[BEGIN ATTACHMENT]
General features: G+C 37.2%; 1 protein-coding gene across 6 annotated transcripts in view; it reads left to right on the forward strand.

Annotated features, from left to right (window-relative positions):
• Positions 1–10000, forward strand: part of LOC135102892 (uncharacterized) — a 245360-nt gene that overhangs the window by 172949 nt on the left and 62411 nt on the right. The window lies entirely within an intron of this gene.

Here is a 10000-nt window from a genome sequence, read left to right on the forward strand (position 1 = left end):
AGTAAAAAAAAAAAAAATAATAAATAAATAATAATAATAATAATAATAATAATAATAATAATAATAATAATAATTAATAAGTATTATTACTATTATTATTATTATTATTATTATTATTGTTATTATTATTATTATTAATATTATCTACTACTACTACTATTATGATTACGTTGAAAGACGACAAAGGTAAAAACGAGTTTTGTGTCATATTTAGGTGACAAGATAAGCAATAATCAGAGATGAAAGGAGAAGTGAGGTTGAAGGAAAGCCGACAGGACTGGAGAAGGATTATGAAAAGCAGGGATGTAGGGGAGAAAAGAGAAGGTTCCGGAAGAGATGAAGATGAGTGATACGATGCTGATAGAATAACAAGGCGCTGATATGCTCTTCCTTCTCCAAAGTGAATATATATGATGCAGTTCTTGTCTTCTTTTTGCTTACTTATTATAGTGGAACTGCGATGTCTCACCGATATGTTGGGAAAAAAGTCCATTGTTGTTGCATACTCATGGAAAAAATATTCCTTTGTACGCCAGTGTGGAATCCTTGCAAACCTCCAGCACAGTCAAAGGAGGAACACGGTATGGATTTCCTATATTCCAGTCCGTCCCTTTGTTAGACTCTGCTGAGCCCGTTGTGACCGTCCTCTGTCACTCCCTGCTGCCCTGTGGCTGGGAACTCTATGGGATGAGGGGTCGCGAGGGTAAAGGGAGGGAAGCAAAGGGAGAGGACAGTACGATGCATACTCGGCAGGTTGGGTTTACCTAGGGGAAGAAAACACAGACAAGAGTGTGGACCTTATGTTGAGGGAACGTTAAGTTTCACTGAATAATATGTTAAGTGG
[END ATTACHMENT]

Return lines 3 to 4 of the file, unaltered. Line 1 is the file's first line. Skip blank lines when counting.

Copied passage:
• Positions 1–10000, forward strand: part of LOC135102892 (uncharacterized) — a 245360-nt gene that overhangs the window by 172949 nt on the left and 62411 nt on the right. The window lies entirely within an intron of this gene.

Here is a 10000-nt window from a genome sequence, read left to right on the forward strand (position 1 = left end):